In the immediate aftermath of 9/11 millions of Americans were in awe of the bravery of men and women of law enforcement, fire departments and other first responders who went running into the burning and battered World Trade Center towers.
While thousands were running away in fear and terror, hundreds of others were running towards danger. And, tragically, for many of these American Heroes and Heroines, to their death.
I remember those desperate hours.
I remember the images of those brave souls running to a building collapsing around them.
I cannot imagine the fear that must have been in their hearts. The terror they felt inside of them.
And, still they ran. To danger. To death.
The tragic shooting death of Justine Damond by a Minneapolis Police Officer barely a year after the tragic shooting death of Philando Castile by a St. Anthony Police Officer puts our law enforcement community in a different kind of spotlight.
It is bright, harsh and judgmental.
The family of Justine Damond, like the family of Philando Castile, have every reason to wonder why the one they love is dead and couldn’t there have been a different outcome. A better outcome.
I do not believe the young Minneapolis Police Officer who shot and killed Justine Damond did so with malice or premeditation.
I don’t believe he did so any more than I believe the young St. Anthony Police Officer who shot and killed Philando Castile did so with malice or premeditation.
Whether I am right or wrong doesn’t matter.
What matters is two young lives are gone.
Two other young lives are destroyed forever.
And, our community grapples with what can and must be done to address that which we cannot grasp or understand.
I don’t have the answers. I wish I did. I wish I could fix it.
But, what is it that needs to be fixed?
Is it how we train our police? Is it how we treat one another? Is it the expectations we have of one another and the communities in which we live?
This much I know, however, to be true.
The men and women of law enforcement are not some distant faction living on a different planet.
They are our neighbors. They are our friends and our family.
They live next door to us. They have their own families. Children of their own. Hopes, dreams and aspirations for their children.
I refuse to believe that the clear majority of men and women who put on a police uniform in this country do so with the intent of causing harm to another human being.
I also refuse to believe that there are not police officers who are bad cops. And, who are bad people.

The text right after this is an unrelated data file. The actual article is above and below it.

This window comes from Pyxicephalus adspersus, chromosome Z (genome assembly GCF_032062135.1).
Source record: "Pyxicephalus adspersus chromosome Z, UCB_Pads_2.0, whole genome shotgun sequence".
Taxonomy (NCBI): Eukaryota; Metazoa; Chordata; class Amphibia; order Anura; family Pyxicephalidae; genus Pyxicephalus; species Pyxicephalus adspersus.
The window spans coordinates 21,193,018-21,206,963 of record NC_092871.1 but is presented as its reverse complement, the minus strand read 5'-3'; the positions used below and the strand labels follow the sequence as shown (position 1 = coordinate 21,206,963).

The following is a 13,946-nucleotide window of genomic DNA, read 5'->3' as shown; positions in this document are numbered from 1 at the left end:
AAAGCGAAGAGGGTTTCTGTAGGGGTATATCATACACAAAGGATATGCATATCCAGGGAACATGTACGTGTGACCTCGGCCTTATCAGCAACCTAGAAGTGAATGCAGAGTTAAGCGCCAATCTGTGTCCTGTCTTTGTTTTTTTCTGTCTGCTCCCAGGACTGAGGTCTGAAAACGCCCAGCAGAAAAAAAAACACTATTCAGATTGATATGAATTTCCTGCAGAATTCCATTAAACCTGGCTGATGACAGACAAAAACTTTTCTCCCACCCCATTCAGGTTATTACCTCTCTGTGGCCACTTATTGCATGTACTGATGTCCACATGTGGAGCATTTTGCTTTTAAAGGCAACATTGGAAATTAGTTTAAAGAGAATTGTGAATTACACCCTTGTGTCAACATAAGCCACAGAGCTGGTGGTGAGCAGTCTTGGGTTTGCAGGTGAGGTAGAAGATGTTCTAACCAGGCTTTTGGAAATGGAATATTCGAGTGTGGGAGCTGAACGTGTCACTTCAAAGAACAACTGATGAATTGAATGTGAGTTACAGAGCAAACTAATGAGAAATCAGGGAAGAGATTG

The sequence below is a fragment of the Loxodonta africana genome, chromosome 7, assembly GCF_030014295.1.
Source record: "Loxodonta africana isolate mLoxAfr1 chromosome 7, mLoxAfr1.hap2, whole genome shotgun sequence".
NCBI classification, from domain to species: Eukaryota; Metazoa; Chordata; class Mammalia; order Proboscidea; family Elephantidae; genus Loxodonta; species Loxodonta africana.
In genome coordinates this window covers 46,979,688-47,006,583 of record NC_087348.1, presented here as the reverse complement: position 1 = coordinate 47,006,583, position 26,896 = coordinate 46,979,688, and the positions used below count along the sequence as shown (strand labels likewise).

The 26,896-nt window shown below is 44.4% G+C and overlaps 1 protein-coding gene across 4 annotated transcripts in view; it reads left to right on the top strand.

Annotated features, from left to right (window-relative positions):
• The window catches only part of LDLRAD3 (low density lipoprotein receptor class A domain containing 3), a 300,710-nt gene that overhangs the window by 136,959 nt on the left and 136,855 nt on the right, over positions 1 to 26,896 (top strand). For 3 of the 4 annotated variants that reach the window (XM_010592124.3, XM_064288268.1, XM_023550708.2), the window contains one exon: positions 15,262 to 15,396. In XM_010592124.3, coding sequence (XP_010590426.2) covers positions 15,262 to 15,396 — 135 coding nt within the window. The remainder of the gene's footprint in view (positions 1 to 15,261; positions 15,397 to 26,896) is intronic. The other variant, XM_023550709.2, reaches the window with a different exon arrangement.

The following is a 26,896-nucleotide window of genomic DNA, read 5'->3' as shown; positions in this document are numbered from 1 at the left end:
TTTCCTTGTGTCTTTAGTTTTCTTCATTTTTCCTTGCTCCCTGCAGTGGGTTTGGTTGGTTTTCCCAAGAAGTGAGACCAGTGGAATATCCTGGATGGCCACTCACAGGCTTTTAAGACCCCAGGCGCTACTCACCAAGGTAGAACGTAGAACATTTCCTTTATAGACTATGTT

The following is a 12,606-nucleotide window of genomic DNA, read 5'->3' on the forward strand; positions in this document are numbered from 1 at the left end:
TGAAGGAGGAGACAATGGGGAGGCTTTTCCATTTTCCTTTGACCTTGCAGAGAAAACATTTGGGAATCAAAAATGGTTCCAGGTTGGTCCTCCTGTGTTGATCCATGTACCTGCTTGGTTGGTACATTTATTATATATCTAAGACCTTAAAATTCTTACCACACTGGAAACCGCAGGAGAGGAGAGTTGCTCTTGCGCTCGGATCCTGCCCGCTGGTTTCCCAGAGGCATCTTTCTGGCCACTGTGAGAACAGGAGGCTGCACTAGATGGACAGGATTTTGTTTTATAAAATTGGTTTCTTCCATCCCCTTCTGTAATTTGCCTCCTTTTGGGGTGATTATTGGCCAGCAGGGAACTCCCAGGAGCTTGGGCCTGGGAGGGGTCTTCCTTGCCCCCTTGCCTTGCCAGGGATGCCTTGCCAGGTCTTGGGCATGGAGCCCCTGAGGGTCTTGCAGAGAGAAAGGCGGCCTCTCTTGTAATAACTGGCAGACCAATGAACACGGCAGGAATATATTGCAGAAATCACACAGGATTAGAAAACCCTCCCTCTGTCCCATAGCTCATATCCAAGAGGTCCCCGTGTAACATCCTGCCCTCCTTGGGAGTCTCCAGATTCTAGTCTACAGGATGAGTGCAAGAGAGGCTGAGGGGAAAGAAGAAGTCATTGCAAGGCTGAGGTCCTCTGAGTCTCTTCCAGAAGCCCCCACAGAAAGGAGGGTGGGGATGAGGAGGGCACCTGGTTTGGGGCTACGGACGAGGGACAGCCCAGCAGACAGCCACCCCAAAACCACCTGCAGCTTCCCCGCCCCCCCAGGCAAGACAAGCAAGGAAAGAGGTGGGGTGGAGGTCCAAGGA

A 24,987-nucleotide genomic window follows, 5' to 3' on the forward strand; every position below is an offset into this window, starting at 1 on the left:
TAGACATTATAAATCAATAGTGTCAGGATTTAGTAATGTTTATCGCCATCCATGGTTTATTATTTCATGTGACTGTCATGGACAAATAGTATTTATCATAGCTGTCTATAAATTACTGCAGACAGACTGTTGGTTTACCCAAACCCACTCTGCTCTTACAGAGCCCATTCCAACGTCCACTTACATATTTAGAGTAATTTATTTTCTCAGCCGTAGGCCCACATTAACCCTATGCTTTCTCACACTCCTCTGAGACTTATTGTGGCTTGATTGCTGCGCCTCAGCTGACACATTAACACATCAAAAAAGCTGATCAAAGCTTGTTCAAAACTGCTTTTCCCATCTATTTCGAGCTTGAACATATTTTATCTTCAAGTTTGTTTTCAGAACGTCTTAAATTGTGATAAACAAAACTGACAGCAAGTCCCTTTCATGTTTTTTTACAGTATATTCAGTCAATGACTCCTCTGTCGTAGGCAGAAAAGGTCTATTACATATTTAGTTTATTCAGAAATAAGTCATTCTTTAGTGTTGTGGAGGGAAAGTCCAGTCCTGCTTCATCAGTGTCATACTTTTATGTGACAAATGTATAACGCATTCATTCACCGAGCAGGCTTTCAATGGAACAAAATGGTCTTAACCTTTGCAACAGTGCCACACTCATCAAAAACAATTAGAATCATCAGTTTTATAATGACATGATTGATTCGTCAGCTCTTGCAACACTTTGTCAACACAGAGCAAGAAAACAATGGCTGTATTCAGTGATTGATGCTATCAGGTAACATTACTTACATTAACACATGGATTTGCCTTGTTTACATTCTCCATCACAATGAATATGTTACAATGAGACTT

Truth be told there are bad teachers, politicians, priests, reporters – you name it. In every profession in every walk of life there are bad people.
We need to call out those bad people who don’t just give their profession a bad name but do bad things to other people and to our community.
What we can’t do, and what I believe is beginning to happen, is to paint law enforcement with some broad brush that gives truth to a lie that they are a threat to the people they are sworn to protect and serve.
Indicting law enforcement as an enemy of the people, and every officer who serves within law enforcement serves no useful purpose.
Any more than suggesting one bad teacher means the entire profession is corrupt or that a single bad news reporter is proof of a feckless news industry.
In our haste to find answers and solutions we must avoid the idea that the men and women of law enforcement are an inherent danger and threat to our communities.
For, if we do, who will be the men and women of law enforcement of the future?
Do we truly believe that society is best served by turning our anger, confusion and sorrow against police officers?
What will this accomplish? Who will it benefit? What will it solve?
Something, certainly, must be done.
What, of course, must be done is the question that must be answered?
Finding those answers in the midst of crisis is not a recipe for success.
A crisis, however, that continues on and on and one again means that we aren’t finding the answers when there isn’t a crisis.
There are processes, and systems, and rules and laws that must be changed to give confidence to every American that they are going to be treated fairly and equitably under the law.
Changing those laws are imperative. They should be changed sooner rather than later.
Something else must change, too.
The men and women of law enforcement need to know that we don’t believe they are the enemy. That they aren’t the bad guys.
The people in public office, or want to hold public office, who praise cops when times are good, but blame them when times are bad, need to have the guts and the courage to have their backs when the proverbial shit hits the fan.
But, so do all of us. Those who call upon cops to protect us, our families and our neighborhoods. If the politicians lack the spine then it is up to all of us to help them grow one.
All cops are not good.
Law enforcement is not perfect.
There are bad cops. There are cops that do bad things.
On purpose and on accident.
But, we need those who, despite the fear and terror in their hearts, to run to the danger while everyone else is running away.
We always have. We always will.